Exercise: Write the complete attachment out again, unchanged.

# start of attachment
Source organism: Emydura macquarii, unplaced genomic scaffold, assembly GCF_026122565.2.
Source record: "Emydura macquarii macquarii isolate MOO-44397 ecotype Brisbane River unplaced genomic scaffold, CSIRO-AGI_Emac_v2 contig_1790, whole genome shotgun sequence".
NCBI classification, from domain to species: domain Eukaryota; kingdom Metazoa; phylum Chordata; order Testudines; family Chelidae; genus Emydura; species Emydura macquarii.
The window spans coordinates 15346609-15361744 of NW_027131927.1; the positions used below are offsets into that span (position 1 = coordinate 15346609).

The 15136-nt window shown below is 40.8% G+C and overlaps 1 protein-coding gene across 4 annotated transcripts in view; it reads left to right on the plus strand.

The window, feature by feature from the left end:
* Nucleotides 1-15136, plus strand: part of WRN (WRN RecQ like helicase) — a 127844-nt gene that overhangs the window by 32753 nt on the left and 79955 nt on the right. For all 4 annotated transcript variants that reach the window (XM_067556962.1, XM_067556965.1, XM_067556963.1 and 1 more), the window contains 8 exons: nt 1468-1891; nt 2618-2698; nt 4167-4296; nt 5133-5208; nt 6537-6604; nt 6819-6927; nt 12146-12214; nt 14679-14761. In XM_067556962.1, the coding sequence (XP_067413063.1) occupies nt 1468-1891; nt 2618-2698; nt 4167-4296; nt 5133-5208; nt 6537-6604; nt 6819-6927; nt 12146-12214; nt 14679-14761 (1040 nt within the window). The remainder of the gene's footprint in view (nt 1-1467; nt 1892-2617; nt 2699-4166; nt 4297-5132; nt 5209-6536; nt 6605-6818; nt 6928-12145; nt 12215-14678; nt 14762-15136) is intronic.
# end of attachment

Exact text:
Source organism: Emydura macquarii, unplaced genomic scaffold, assembly GCF_026122565.2.
Source record: "Emydura macquarii macquarii isolate MOO-44397 ecotype Brisbane River unplaced genomic scaffold, CSIRO-AGI_Emac_v2 contig_1790, whole genome shotgun sequence".
NCBI classification, from domain to species: domain Eukaryota; kingdom Metazoa; phylum Chordata; order Testudines; family Chelidae; genus Emydura; species Emydura macquarii.
The window spans coordinates 15346609-15361744 of NW_027131927.1; the positions used below are offsets into that span (position 1 = coordinate 15346609).

The 15136-nt window shown below is 40.8% G+C and overlaps 1 protein-coding gene across 4 annotated transcripts in view; it reads left to right on the plus strand.

The window, feature by feature from the left end:
* Nucleotides 1-15136, plus strand: part of WRN (WRN RecQ like helicase) — a 127844-nt gene that overhangs the window by 32753 nt on the left and 79955 nt on the right. For all 4 annotated transcript variants that reach the window (XM_067556962.1, XM_067556965.1, XM_067556963.1 and 1 more), the window contains 8 exons: nt 1468-1891; nt 2618-2698; nt 4167-4296; nt 5133-5208; nt 6537-6604; nt 6819-6927; nt 12146-12214; nt 14679-14761. In XM_067556962.1, the coding sequence (XP_067413063.1) occupies nt 1468-1891; nt 2618-2698; nt 4167-4296; nt 5133-5208; nt 6537-6604; nt 6819-6927; nt 12146-12214; nt 14679-14761 (1040 nt within the window). The remainder of the gene's footprint in view (nt 1-1467; nt 1892-2617; nt 2699-4166; nt 4297-5132; nt 5209-6536; nt 6605-6818; nt 6928-12145; nt 12215-14678; nt 14762-15136) is intronic.